And that’s why statistics are important to sports, and that’s why we should always be thinking critically about them and seeking out the most accurate measurements possible, because as nerdy as the image of a spreadsheet is, it goes a long way to contributing to all the fun.

Comments (22)

  1. Amen, and I too have noticed the Score leading the way at least in Canada when it comes to elevating the level of sports discussion/analysis. Love the Score, really get disappointed hearing the viewership for TSN, and online pageviews. Their highlight packages arent any better, there personlaities in my opinion are mostly brutal….I could go on but its no fun thinking about. Other than live sports broadcasts why would anyone watch it?

  2. I’ve been reading your blog for the past few months in order to grab a sense of your style and feel for the game of baseball. I have appreciated your efforts thus far but your incessant needs to blather endlessly over stats is killing my repeated interests in visiting. Stats are stats. They evolve and further promote the game. We get it. Quit beating it.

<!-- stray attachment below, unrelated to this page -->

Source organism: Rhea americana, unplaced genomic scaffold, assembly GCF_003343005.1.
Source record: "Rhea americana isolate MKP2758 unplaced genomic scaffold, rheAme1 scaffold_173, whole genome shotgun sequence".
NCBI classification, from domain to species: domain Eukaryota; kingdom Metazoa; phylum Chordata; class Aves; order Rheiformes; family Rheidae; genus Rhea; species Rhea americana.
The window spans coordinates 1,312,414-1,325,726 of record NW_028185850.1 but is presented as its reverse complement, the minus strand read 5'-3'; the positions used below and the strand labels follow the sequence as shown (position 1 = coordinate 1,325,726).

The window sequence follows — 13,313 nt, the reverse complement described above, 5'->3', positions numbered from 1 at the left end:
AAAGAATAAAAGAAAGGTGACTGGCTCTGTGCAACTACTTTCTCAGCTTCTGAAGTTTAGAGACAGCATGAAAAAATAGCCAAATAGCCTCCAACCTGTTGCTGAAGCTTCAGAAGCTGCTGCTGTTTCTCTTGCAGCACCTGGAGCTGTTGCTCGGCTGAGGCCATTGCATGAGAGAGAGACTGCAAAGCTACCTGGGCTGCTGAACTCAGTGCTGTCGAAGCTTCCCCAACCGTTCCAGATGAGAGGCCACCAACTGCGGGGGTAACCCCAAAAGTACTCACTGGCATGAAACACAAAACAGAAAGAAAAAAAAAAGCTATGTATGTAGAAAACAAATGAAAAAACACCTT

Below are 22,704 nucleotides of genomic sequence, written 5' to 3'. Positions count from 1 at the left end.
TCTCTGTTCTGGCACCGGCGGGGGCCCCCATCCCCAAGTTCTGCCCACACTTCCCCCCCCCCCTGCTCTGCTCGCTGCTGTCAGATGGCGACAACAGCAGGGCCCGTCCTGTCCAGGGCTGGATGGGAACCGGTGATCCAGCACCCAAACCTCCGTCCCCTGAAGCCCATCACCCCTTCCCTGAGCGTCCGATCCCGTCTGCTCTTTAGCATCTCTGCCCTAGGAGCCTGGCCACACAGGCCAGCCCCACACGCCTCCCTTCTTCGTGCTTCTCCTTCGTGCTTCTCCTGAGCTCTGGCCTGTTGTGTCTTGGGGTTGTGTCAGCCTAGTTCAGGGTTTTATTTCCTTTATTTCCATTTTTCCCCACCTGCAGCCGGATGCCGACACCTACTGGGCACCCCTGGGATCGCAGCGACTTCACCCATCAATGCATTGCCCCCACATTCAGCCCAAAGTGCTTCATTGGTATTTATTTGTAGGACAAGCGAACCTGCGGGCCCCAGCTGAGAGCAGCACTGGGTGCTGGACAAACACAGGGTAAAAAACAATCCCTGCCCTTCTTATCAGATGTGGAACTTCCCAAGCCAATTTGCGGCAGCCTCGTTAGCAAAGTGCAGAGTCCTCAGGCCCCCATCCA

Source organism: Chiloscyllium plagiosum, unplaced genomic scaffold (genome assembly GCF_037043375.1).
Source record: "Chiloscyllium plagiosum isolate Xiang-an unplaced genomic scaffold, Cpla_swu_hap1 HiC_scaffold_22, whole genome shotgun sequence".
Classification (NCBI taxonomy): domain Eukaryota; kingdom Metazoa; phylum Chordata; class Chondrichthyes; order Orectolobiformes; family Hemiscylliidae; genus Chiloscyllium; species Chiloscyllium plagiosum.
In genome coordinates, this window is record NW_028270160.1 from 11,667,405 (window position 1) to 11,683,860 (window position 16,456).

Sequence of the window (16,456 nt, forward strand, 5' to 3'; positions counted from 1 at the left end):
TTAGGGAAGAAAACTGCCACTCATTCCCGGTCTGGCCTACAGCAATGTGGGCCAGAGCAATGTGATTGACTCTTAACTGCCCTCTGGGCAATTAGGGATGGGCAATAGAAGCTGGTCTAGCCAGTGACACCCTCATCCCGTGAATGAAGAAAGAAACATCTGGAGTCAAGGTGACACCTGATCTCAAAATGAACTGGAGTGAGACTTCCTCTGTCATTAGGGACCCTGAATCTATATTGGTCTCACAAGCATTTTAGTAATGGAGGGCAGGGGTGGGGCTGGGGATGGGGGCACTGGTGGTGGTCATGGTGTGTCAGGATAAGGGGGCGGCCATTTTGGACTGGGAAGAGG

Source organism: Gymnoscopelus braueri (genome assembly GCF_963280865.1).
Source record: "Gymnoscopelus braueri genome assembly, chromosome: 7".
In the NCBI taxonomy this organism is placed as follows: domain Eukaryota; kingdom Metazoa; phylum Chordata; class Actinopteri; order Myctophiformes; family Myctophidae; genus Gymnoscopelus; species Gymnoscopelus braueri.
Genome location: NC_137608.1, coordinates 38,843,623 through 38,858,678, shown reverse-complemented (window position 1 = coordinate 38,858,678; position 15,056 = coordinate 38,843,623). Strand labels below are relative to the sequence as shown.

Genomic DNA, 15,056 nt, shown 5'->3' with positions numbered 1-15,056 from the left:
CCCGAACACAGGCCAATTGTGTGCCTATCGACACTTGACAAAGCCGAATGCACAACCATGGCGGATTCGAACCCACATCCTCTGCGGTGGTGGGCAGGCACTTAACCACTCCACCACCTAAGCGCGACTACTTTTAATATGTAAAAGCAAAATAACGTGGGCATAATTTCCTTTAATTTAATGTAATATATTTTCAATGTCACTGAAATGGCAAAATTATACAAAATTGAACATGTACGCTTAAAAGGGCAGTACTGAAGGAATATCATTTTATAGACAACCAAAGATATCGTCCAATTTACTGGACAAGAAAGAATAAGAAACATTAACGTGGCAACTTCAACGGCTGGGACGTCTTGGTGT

3. Does Lionel Messi play basketball now? Must be a point guard.

    I’ve actually noticed that The Score seems to be ahead of the curve when it comes to advanced stats in baseball. They’re not perfect, but they’re certainly better than the other two. Simon Bennett seems to be very good at using modern stats.

  4. The example from Van Gogh and Shakespeare only diminish Duffy’s argument. The trope that analyzing great works diminish your enjoyment of them always seem to come from the camp that refuses to engage art on this level. Those who actually look at Van Gogh’s composition or Shakespeare sentence structures with any degree of seriousness will tell you that the perspective the analysis gives them complements the visceral pleasure beautifully. If anything it’s far more likely to increase the enjoyment of the works than diminish it.